Coming of Age

Legal and Psychological Implications Related to Juvenile Vulnerability and Incarceration

Emma Collins*, Christopher Lennings

*Corresponding author for this work

Research output: Contribution to journalArticle

2 Citations (Scopus)


The law has long since recognized that there are many young people who "come of age" and are due to have their sentences transferred to the adult system at age 18, but who may not be able to withstand incarceration for a number of reasons. Specifically, in New South Wales, s19(3) of the Children (Criminal Proceedings) Act 1987 recognizes that a young person under the age of 21 may be able to serve some or all of their term of imprisonment as a juvenile offender if the young person is deemed to meet criteria of "special circumstances". Section 19(4) specifies those circumstances as illness or disability, access to educational, vocational and therapeutic programmes and the risk of psychological or physical risk of harm. The underlying principle in this regard is that juveniles are typically at a different developmental stage from adults and have unique levels of need as compared with adult offenders. Thus, juveniles are considered to be potentially subject to a number of factors related to "vulnerability" that may invoke consideration of s19.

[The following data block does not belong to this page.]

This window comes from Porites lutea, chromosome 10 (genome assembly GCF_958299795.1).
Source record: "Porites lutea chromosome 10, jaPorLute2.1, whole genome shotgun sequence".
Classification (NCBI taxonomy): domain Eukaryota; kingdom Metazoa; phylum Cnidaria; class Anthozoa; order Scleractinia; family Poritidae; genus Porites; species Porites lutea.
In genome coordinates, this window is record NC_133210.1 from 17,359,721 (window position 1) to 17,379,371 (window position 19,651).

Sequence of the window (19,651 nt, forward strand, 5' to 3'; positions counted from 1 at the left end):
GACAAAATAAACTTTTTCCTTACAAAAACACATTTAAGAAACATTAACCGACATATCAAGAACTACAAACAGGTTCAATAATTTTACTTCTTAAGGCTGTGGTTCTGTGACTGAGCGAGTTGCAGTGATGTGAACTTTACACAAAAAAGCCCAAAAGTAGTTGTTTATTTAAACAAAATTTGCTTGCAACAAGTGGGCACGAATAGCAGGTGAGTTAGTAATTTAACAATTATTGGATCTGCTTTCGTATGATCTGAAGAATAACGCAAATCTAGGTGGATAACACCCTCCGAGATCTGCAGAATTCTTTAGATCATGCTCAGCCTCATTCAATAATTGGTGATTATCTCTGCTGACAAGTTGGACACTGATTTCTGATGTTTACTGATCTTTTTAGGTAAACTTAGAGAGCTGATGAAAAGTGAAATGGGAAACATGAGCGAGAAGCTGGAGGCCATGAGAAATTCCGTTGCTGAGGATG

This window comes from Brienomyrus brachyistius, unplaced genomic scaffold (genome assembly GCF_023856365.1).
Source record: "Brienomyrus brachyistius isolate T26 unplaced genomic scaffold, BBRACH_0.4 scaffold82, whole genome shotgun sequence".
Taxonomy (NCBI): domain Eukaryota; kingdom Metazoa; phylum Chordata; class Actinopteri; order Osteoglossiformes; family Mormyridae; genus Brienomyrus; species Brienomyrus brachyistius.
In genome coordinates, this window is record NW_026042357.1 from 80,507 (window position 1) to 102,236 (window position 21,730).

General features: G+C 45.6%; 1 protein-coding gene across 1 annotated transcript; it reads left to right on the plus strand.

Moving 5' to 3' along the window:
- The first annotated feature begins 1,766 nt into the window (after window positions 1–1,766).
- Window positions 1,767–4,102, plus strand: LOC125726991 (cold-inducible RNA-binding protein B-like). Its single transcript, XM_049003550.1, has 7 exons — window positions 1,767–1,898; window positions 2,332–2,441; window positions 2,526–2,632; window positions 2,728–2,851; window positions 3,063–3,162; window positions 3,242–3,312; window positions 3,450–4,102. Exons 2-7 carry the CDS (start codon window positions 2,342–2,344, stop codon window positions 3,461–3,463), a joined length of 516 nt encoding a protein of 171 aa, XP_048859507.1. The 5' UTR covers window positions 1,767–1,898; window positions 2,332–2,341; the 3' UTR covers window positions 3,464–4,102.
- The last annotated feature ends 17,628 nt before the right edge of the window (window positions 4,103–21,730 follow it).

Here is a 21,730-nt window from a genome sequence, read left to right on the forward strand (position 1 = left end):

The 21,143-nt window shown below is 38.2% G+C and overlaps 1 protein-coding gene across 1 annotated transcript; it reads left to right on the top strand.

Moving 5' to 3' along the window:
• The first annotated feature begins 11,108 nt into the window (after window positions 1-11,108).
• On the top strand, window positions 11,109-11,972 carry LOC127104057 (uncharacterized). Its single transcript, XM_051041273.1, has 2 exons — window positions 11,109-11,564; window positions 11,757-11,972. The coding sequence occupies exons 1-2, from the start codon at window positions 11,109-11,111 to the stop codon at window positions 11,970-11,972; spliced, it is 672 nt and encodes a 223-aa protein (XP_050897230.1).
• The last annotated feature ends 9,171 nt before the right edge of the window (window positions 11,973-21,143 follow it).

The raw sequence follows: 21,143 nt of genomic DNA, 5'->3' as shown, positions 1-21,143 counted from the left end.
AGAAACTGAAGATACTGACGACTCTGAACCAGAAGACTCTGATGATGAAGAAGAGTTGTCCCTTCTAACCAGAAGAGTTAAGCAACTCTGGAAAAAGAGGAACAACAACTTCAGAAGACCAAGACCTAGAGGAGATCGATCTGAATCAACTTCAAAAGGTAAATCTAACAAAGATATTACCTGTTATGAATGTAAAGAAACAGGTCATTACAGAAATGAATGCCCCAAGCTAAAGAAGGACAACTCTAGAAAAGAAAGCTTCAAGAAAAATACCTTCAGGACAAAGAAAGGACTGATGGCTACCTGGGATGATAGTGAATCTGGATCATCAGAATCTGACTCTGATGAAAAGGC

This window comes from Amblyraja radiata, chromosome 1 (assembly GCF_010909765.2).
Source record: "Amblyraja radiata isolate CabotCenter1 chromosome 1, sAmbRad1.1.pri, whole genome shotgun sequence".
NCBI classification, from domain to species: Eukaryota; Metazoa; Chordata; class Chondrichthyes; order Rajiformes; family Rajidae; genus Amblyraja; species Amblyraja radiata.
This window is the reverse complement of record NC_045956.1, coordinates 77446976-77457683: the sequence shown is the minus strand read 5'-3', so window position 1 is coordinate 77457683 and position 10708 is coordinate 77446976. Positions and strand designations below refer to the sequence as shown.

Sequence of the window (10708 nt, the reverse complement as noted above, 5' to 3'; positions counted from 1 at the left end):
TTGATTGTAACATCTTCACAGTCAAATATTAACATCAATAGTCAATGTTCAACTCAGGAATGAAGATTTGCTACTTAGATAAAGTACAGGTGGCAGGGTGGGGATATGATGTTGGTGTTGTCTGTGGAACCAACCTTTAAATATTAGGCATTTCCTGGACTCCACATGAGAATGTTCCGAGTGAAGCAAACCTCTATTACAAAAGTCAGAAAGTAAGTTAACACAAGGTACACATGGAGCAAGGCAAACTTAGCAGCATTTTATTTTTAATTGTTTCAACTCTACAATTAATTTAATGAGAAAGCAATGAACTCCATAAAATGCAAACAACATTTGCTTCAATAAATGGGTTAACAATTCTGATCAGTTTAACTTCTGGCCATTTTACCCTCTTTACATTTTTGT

Original languageEnglish
Pages (from-to)824-833
Number of pages10
JournalPsychiatry, Psychology and Law
Issue number6
Publication statusPublished - 2013
Externally publishedYes


  • incarceration
  • juvenile vulnerability
  • maturity

Fingerprint Dive into the research topics of 'Coming of Age: Legal and Psychological Implications Related to Juvenile Vulnerability and Incarceration'. Together they form a unique fingerprint.

Cite this